First of all, let’s talk about what a PSA is. PSA stands for Public Service Announcement. Now, who exactly is qualified to make these, you may ask? The government? A not-for-profit organization? Well, really, anyone can. Typically though, Public Service Announcements are produced and broadcast with the intent to inform the public about issues of importance for the common good, ranging from health and safety to civic duties and environmental concerns.
Some of the heavy hitters in PSA production are government agencies. They are sponsored by federal, state, or local government agencies aiming to inform the public about health warnings, emergency preparedness (“Tornado!”), voting information (“Vote for X, he handled the Tornado Crisis like a pro!”), and more.
Then you have non-profit organizations. Non-profits and charities often produce PSAs to raise awareness about their causes, such as disease prevention, environmental protection, social justice issues, and more. We’ve all seen an ASPCA ad with Sarah McLachlan crooning in the background while a basset hound jumps (in slow motion) into the loving arms of his adoptive parents, while we reach for the nearest box of tissues.
Some other folks creating PSAs are schools and universities to highlight educational programs, awareness campaigns, or community service initiatives. Next up in the PSA parade are governmental health organizations (like the CDC) and private health non-profits (like the American Heart Association) who use PSAs to spread awareness about health-related issues.
Then you have media outlets and corporations. While less common, some businesses engage in creating PSAs as part of their corporate social responsibility programs, focusing on issues that align with their values or industry.
PSAs have even reached Individuals and independent creators: With the rise of digital media platforms, individuals and small groups can also produce and distribute PSA content, although their reach might be more limited compared to organizations with more resources. The effectiveness of a PSA often depends on its ability to reach the intended audience, which is why partnerships with broadcasting networks, social media platforms, and other distribution channels are crucial.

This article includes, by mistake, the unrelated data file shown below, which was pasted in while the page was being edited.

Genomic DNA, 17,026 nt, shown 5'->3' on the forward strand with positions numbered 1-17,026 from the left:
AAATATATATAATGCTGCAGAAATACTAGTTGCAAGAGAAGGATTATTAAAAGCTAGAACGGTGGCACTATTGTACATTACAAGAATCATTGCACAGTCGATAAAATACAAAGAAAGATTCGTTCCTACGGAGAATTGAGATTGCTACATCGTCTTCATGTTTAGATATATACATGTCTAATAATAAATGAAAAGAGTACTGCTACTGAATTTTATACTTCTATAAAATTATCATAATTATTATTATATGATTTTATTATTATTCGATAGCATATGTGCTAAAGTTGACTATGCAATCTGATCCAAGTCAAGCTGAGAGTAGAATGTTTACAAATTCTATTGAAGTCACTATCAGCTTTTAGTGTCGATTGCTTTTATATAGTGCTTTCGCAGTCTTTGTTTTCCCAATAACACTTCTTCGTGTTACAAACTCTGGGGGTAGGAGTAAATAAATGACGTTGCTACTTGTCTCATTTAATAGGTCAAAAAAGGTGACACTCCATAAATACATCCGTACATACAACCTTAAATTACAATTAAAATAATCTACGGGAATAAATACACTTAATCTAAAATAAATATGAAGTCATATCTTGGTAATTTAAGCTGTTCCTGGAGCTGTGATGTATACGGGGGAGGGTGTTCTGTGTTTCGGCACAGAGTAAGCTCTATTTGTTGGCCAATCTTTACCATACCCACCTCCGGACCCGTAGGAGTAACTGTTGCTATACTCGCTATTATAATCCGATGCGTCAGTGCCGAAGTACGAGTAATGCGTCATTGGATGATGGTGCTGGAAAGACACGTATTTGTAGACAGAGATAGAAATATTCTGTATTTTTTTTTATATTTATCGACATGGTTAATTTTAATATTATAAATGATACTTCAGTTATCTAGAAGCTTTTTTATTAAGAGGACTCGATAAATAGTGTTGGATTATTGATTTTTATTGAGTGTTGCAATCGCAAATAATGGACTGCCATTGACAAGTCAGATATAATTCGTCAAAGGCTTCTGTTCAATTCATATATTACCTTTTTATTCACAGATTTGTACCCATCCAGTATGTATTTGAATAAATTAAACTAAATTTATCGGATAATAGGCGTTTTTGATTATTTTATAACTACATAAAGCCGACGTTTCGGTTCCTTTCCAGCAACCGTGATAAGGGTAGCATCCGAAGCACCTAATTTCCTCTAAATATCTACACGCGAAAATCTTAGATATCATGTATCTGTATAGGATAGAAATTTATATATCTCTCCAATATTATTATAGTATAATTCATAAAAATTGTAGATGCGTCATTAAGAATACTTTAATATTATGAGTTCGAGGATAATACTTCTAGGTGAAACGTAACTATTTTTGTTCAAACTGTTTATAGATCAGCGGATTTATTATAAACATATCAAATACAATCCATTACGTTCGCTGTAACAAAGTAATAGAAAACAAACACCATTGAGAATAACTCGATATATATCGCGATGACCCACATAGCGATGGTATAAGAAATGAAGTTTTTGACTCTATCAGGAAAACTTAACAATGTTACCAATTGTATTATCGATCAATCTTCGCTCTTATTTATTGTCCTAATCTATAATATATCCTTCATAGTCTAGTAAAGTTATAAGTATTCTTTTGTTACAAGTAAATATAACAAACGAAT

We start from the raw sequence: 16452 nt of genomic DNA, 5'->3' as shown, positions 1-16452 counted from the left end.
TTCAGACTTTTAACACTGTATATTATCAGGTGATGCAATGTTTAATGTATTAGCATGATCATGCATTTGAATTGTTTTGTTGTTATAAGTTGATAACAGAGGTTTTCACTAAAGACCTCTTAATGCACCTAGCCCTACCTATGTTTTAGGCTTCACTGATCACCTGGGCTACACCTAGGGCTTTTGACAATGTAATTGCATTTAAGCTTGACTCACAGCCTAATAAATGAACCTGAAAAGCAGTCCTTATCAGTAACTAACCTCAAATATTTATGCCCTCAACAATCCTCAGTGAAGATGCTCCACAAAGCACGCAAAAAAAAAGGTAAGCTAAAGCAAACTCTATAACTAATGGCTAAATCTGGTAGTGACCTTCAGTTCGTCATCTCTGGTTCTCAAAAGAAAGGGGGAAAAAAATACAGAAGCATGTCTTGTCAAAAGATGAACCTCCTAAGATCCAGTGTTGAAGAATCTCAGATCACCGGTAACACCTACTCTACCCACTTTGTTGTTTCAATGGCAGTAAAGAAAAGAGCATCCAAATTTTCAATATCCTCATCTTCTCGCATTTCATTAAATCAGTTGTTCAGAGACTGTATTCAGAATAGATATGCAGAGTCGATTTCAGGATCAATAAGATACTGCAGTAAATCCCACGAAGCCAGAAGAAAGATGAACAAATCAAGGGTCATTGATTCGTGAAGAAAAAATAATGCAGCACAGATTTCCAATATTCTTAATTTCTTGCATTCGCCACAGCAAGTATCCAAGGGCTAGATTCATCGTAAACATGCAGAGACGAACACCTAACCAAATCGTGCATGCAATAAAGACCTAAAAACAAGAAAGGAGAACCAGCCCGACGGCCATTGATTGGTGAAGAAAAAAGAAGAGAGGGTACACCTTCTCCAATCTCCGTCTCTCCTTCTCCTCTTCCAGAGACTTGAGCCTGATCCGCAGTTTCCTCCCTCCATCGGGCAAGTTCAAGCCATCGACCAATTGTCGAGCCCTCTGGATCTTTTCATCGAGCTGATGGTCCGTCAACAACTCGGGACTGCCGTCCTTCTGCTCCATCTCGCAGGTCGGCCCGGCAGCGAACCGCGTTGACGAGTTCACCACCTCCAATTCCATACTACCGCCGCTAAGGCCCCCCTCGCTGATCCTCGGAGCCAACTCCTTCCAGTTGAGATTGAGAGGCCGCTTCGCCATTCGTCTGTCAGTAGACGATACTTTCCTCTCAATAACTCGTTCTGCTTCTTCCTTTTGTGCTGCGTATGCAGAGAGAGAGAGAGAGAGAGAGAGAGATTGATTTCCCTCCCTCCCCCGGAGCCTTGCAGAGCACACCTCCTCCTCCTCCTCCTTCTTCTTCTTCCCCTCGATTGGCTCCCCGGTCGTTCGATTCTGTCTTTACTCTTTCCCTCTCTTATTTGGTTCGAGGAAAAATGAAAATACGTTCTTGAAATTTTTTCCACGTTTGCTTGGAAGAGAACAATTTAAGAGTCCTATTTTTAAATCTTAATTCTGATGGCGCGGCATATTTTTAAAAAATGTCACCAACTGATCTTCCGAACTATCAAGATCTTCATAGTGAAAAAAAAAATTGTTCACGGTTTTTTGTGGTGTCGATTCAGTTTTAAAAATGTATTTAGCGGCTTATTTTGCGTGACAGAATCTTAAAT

So, while almost anyone can create a PSA, the credibility and impact of the message can be significantly influenced by the authority and reputation of the organization or individuals behind it. Meaning, that if I made a PSA and put it on my Instagram about saving the bees, possibly no one will save the bees (at least not because of my suggestive PSA).
Now that we’ve talked about what a PSA is, let’s talk “layers.” Usually, because of what PSA commercials typically talk about, as a voice actor, I can expect some common tones and themes, such as empathy, compassion, and authority, especially when safety is a concern. I wouldn’t use my peppy “conversational millennial” read to talk about disease prevention the way I would about that awesome smell that Tide leaves in my bell bottoms.
There are some lead-in lines I tend to use when working on a PSA. So before I say the first line of the script, I might say, “I know it’s hard to hear…” or “Don’t worry, help is on the way” or “I get it.” These lead-in lines connect me to empathy and compassion, as well as the courage to tell a hard truth because a lot of PSAs are telling us hard truths about the reality of suffering or danger. But they are also often laced with so much hope, optimism, and support as well. There are layers in a PSA, just like in life. They don’t need to be complicated either. Keeping it simple and honest is a good approach for public service announcements; people will hear that and reach for some Kleenex (or lock themselves in a bunker) in no time.
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Categorised in: Blog
This post was written by Simone Stevens